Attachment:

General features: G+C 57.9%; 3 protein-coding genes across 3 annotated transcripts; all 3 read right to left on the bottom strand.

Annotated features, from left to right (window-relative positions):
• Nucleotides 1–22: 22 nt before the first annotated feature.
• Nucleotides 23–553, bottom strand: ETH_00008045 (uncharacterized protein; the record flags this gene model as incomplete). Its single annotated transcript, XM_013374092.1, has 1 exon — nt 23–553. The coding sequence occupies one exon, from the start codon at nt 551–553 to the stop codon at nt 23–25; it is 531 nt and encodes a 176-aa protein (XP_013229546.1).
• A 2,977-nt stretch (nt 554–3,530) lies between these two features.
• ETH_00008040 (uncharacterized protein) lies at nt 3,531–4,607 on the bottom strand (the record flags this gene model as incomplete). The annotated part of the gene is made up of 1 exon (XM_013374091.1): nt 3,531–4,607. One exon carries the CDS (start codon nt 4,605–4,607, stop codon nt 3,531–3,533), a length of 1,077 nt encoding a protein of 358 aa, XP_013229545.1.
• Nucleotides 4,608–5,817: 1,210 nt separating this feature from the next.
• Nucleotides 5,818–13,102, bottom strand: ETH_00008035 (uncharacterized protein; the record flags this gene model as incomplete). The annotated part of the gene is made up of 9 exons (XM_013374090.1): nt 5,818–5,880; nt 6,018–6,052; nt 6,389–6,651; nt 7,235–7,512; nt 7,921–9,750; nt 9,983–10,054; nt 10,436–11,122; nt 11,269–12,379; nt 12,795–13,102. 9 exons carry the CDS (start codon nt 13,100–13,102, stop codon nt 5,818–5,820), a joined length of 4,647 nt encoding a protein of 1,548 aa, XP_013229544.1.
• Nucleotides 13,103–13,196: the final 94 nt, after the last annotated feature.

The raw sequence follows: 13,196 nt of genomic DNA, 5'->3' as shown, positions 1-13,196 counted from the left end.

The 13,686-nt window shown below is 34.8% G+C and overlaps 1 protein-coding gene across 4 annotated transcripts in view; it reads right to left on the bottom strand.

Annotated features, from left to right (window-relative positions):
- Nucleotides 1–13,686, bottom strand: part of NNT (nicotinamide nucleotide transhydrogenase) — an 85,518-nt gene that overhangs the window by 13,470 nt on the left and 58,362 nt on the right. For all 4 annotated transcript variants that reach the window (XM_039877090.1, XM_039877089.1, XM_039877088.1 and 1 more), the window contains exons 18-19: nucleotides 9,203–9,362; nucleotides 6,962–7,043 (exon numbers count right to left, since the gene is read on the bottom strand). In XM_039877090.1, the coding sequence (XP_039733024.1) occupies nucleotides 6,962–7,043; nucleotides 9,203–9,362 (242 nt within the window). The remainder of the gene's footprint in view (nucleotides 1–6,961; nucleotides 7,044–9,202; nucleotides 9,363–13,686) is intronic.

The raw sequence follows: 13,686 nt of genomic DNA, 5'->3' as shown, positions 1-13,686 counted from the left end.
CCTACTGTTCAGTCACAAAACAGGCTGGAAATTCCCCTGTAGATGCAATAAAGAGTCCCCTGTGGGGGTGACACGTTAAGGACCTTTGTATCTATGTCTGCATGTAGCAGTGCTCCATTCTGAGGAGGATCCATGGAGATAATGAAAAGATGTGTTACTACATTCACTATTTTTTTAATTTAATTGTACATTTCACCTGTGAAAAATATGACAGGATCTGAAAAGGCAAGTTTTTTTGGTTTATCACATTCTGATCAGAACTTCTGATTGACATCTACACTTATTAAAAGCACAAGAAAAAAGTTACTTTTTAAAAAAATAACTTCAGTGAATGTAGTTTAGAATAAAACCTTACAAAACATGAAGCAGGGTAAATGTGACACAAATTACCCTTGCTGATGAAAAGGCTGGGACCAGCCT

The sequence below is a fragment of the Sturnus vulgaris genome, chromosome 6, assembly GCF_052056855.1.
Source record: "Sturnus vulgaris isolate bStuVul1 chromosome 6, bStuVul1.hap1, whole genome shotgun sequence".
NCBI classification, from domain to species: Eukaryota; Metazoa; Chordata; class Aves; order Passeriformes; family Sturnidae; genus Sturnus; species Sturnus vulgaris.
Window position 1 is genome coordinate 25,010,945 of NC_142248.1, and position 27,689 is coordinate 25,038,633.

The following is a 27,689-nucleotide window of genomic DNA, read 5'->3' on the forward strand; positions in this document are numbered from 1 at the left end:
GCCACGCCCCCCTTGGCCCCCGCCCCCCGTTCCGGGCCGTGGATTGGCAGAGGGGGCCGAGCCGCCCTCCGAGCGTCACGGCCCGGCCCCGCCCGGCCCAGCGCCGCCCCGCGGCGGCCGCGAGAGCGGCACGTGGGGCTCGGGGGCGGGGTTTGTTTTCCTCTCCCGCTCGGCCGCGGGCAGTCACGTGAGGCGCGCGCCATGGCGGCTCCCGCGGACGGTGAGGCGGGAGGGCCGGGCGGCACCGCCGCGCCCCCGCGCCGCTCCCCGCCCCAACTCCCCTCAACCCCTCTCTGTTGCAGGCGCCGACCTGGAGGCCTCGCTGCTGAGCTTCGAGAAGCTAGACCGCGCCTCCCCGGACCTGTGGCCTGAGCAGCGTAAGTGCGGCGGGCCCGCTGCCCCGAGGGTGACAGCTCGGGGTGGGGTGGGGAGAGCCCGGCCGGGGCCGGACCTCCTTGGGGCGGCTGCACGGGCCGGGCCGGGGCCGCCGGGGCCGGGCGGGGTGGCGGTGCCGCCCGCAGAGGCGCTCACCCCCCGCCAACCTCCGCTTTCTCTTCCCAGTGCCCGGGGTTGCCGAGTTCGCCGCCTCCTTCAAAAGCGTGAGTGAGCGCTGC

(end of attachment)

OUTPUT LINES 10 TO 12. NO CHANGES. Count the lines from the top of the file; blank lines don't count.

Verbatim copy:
The raw sequence follows: 13,196 nt of genomic DNA, 5'->3' as shown, positions 1-13,196 counted from the left end.

The 13,686-nt window shown below is 34.8% G+C and overlaps 1 protein-coding gene across 4 annotated transcripts in view; it reads right to left on the bottom strand.

Annotated features, from left to right (window-relative positions):